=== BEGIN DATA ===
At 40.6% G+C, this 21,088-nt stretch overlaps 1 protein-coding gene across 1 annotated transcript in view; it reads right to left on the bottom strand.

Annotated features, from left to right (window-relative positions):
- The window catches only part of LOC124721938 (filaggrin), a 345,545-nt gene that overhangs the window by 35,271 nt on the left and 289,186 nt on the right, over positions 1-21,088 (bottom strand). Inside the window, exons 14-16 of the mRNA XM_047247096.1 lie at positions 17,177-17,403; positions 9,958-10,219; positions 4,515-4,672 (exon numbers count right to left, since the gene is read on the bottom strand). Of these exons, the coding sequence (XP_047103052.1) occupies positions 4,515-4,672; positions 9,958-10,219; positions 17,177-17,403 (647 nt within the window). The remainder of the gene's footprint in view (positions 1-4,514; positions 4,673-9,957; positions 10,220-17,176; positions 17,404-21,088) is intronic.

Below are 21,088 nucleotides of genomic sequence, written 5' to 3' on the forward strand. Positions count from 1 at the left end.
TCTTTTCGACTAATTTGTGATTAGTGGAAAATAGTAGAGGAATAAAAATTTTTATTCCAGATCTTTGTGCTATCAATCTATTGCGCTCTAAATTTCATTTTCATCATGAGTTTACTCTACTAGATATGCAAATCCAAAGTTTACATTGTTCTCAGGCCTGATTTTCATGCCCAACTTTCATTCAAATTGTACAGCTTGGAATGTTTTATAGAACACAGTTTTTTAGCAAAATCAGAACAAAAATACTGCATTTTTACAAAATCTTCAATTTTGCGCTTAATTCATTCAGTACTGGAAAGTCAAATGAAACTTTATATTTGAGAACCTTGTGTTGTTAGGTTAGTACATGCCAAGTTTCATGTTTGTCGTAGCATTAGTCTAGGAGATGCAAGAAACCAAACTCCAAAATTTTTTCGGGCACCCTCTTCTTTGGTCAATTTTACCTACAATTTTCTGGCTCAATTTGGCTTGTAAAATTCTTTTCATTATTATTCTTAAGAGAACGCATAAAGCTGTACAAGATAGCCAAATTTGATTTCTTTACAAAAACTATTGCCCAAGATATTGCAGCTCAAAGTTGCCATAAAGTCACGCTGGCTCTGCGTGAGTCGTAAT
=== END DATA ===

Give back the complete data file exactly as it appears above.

At 40.6% G+C, this 21,088-nt stretch overlaps 1 protein-coding gene across 1 annotated transcript in view; it reads right to left on the bottom strand.

Annotated features, from left to right (window-relative positions):
- The window catches only part of LOC124721938 (filaggrin), a 345,545-nt gene that overhangs the window by 35,271 nt on the left and 289,186 nt on the right, over positions 1-21,088 (bottom strand). Inside the window, exons 14-16 of the mRNA XM_047247096.1 lie at positions 17,177-17,403; positions 9,958-10,219; positions 4,515-4,672 (exon numbers count right to left, since the gene is read on the bottom strand). Of these exons, the coding sequence (XP_047103052.1) occupies positions 4,515-4,672; positions 9,958-10,219; positions 17,177-17,403 (647 nt within the window). The remainder of the gene's footprint in view (positions 1-4,514; positions 4,673-9,957; positions 10,220-17,176; positions 17,404-21,088) is intronic.

Below are 21,088 nucleotides of genomic sequence, written 5' to 3' on the forward strand. Positions count from 1 at the left end.
TCTTTTCGACTAATTTGTGATTAGTGGAAAATAGTAGAGGAATAAAAATTTTTATTCCAGATCTTTGTGCTATCAATCTATTGCGCTCTAAATTTCATTTTCATCATGAGTTTACTCTACTAGATATGCAAATCCAAAGTTTACATTGTTCTCAGGCCTGATTTTCATGCCCAACTTTCATTCAAATTGTACAGCTTGGAATGTTTTATAGAACACAGTTTTTTAGCAAAATCAGAACAAAAATACTGCATTTTTACAAAATCTTCAATTTTGCGCTTAATTCATTCAGTACTGGAAAGTCAAATGAAACTTTATATTTGAGAACCTTGTGTTGTTAGGTTAGTACATGCCAAGTTTCATGTTTGTCGTAGCATTAGTCTAGGAGATGCAAGAAACCAAACTCCAAAATTTTTTCGGGCACCCTCTTCTTTGGTCAATTTTACCTACAATTTTCTGGCTCAATTTGGCTTGTAAAATTCTTTTCATTATTATTCTTAAGAGAACGCATAAAGCTGTACAAGATAGCCAAATTTGATTTCTTTACAAAAACTATTGCCCAAGATATTGCAGCTCAAAGTTGCCATAAAGTCACGCTGGCTCTGCGTGAGTCGTAAT